Thank’s for the reminder, Lord.
Blessed be the God and Father of our Lord Jesus Christ, who has blessed us in Christ with every spiritual blessing in the heavenly places.
This verse introduces one of the most remarkable sections in any of Paul’s letters.
While English translations break this section into anywhere from 6 to 15 sentences, Paul actually wrote this in one sentence in the Greek. These verses may be grammatically challenging but they are theologically rich! Paul is lost in wonder and awe and expresses this in verse 3 by blessing the Blessed God who blesses us with every blessing.
You may have noticed that my paraphrase takes the liberty of adding a fourth ‘blessing’ to Paul’s three. I do so for good reason.
The word ‘blessed’ is from the Greek word eulogee from which we get the English word eulogy. A eulogy is a speech written in praise of a person, in this case God. A eulogy in Scripture is a literary way of blessing God (cf. Luke 1:68-79). The verb “to be” is actually omitted from verse 3, as was common in eulogies. Consequently, the verb supplied should be “is,” not “be.” A better translation is probably, “Blessed is God and Father of our Lord Jesus Christ.”
Blessing God is never expressed as a wish (“may He be blessed…”) but always as a declaration (“He is blessed…”). He is blessed whether we wish that for Him or not. He is blessed whether we bless – praise – Him or not. That said, Paul is blessing the Blessed God who has blessed him in Christ.
“Blessed,” the first Word of verse 3, is never used of people but only of God the Father and Christ. That word is the word ‘eulogeetos’. It is used eight times in the NT (Mark 14:61; Luke 1:68; Romans 1:25; 9:5; 2 Corinthians 1:3; 11:31; Ephesians 1:3; 1 Peter 1:3). The ending of that word, “tos”, makes the word mean, “inherently worthy to be praised.” He is worthy of praise because of who He is.
For far too many of us, blessing or praising God is dependent upon things going well. After an amazing few weeks of ministry, God challenged this attitude in me this week reminding me that He is always worthy of blessing because He is a Blessed God! Even in bad times I am to bless Him.
This week I read of a so-called Mr. Jones who called his pastor from the hospital one day and frantically said, “Oh, pastor come quickly, my son, John was just bitten by a rattle snake and is at the point of death.” Of course the pastor hurried to the side of the worried father. “Pastor, pray for my son!”, cried the father, ” I have promised the Lord that if my son recovers, I will come back to church and bring my family and will again start living for the Lord.”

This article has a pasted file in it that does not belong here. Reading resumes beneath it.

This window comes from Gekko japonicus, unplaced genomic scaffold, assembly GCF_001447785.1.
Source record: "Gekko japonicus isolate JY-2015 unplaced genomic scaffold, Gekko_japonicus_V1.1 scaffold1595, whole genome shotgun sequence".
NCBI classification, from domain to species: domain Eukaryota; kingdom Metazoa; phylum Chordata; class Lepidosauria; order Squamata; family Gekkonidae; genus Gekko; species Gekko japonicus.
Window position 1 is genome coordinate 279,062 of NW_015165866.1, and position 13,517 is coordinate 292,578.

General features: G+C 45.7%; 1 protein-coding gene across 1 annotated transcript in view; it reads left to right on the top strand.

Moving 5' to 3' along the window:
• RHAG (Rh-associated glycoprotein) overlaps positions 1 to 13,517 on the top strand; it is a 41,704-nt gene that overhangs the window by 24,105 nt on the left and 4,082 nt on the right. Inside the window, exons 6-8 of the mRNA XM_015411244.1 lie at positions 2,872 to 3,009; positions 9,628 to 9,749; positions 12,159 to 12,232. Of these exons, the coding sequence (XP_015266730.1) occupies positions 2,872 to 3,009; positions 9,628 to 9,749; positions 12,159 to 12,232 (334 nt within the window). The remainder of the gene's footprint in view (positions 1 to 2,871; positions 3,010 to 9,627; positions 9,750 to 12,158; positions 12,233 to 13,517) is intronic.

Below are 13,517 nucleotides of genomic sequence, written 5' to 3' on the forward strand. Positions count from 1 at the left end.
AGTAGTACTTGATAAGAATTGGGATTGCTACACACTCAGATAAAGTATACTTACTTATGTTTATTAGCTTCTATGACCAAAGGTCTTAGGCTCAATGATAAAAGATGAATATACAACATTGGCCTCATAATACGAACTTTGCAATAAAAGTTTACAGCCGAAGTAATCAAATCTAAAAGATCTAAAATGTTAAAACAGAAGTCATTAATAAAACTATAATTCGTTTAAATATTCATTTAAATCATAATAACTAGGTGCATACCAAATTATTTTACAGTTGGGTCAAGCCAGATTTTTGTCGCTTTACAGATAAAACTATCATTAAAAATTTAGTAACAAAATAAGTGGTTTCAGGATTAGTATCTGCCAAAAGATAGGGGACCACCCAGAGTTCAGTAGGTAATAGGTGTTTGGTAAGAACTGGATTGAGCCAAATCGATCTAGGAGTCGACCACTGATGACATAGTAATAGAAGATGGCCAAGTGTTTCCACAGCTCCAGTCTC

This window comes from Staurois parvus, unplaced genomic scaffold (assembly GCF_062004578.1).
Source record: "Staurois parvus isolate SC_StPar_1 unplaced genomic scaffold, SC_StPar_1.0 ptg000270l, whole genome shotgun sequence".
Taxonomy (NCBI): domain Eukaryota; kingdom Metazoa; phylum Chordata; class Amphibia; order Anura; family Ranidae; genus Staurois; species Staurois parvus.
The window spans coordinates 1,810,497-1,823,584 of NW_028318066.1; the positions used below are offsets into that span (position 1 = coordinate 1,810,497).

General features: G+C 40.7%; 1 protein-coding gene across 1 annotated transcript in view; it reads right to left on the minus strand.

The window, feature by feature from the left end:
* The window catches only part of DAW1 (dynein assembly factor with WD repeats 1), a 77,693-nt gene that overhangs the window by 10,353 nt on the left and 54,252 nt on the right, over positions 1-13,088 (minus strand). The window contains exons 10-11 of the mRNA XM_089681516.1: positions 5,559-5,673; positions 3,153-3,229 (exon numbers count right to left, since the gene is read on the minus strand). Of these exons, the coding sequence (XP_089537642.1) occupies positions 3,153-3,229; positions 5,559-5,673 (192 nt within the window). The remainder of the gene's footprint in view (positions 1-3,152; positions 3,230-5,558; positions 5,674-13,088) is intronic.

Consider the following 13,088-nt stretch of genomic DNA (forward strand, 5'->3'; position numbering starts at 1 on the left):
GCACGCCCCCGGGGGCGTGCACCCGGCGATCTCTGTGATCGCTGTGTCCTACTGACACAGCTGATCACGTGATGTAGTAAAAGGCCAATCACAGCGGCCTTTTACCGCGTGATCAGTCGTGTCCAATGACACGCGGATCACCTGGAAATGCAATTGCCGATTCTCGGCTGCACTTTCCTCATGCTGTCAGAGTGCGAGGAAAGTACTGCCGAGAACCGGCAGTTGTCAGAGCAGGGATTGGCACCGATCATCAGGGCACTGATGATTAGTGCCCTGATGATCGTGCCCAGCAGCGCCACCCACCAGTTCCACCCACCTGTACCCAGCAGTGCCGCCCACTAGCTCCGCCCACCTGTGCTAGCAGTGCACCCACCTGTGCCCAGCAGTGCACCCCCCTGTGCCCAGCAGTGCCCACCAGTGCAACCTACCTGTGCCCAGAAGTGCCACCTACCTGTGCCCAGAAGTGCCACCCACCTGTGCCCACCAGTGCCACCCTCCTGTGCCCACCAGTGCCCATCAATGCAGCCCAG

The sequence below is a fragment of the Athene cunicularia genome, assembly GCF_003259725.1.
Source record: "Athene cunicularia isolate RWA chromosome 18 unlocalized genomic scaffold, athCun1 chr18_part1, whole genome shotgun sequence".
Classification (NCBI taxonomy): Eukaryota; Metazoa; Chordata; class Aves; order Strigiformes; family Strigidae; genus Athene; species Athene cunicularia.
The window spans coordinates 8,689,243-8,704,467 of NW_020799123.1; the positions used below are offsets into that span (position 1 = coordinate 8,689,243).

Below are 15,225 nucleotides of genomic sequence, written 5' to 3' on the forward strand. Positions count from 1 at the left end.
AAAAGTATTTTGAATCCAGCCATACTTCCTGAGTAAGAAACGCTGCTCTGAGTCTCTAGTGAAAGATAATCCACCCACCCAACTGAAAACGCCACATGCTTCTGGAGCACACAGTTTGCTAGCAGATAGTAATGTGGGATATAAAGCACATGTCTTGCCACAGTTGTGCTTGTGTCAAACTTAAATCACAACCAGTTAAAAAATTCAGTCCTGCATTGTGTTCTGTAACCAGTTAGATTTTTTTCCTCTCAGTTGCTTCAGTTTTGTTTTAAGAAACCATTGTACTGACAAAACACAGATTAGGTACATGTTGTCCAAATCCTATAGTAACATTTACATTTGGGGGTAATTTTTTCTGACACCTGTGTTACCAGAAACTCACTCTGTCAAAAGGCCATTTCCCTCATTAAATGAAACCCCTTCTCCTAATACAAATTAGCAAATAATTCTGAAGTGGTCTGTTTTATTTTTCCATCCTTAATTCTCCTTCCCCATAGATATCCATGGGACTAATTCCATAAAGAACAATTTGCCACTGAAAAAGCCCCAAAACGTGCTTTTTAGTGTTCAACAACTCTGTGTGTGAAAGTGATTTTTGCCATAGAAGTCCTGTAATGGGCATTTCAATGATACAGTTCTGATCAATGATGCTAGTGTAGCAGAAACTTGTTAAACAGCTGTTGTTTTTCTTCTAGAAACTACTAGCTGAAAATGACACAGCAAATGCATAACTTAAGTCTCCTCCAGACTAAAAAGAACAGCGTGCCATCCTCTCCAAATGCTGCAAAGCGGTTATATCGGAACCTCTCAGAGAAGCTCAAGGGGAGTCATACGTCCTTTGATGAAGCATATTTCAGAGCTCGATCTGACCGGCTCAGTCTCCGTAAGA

Of course the pastor prayed. Here’s what he said: “Dear Lord, we come to you now on behalf of Mr. Jones’ son. We pray that he might recover from this snake bite. We want to praise your name for sending this rattle snake to bite John! This one rattle snake has done what I or the church has been unable to do in the life of Mr. Jones now for over 5 years. During all this time, he has not been interested in his spiritual well-being or the spiritual well-being of his family and this one rattle snake has turned his mind back to you. Lord, could it be, what we may need in the lives of many of our other church members are bigger and better rattle snakes?”
I think God sometimes allows rattle snakes to bite us in order to draw our attention back to Him. It is easy to overlook His Blessed status. A person who recognizes this requires neither a rattlesnake nor a treasure chest to praise God. Whether bitten or blessed beyond measure, we bless God the same because He is inherently worthy of it.
I needed that reminder this week. As previously mentioned, I hadn’t been bitten but blessed.
Last week Kelly Green, our missions pastor, and I were in the Philippines where we witnessed 490 school teachers respond to the Gospel. This week in Tampa a student ministry we anchored has seen 102 students respond to the Gospel. Two weeks ago we saw another 25 respond through our student ministry. In under three weeks I’ve witnessed over 600 people come to Christ. That not only thrills me, it blows my mind.
Honestly, I find it easier to bless God when I’m blessed than when I’m bitten. My foray into Ephesians 1:3 this week challenged me to bless God no matter what. Yes, I thank Him for intervening in others lives so fully through Christ, the source of all God’s blessings to us. But even if He had not, I’m challenged to bless Him anyway. I can’t, won’t and must never make my blessing the Blessed God dependent upon anything other than who He is…
Thank’s for the reminder, Lord.
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